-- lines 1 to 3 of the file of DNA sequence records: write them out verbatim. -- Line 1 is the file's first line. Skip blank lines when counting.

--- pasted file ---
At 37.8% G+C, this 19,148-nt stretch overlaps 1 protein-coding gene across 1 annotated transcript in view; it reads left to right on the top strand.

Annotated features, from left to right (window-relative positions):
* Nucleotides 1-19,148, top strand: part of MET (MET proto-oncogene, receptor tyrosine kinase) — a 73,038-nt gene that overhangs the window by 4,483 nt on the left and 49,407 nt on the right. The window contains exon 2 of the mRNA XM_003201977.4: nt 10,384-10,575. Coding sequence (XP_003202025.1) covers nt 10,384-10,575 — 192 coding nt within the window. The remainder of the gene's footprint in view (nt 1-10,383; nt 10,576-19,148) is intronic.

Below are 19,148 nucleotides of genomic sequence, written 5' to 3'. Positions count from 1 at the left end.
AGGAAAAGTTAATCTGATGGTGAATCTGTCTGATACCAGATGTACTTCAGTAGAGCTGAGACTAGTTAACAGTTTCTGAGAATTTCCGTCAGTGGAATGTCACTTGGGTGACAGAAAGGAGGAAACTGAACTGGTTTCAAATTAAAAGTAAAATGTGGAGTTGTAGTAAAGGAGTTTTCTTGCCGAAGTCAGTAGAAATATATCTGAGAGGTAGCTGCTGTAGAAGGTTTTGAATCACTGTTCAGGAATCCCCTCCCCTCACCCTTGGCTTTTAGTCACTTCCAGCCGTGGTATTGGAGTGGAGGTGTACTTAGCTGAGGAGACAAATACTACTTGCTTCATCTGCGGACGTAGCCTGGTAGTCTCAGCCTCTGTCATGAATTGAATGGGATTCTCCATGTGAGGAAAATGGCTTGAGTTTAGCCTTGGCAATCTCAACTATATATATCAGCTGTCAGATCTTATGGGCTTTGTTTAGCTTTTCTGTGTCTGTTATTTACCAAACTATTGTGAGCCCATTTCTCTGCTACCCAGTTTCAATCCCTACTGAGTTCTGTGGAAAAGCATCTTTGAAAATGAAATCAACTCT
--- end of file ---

At 37.8% G+C, this 19,148-nt stretch overlaps 1 protein-coding gene across 1 annotated transcript in view; it reads left to right on the top strand.

Annotated features, from left to right (window-relative positions):
* Nucleotides 1-19,148, top strand: part of MET (MET proto-oncogene, receptor tyrosine kinase) — a 73,038-nt gene that overhangs the window by 4,483 nt on the left and 49,407 nt on the right. The window contains exon 2 of the mRNA XM_003201977.4: nt 10,384-10,575. Coding sequence (XP_003202025.1) covers nt 10,384-10,575 — 192 coding nt within the window. The remainder of the gene's footprint in view (nt 1-10,383; nt 10,576-19,148) is intronic.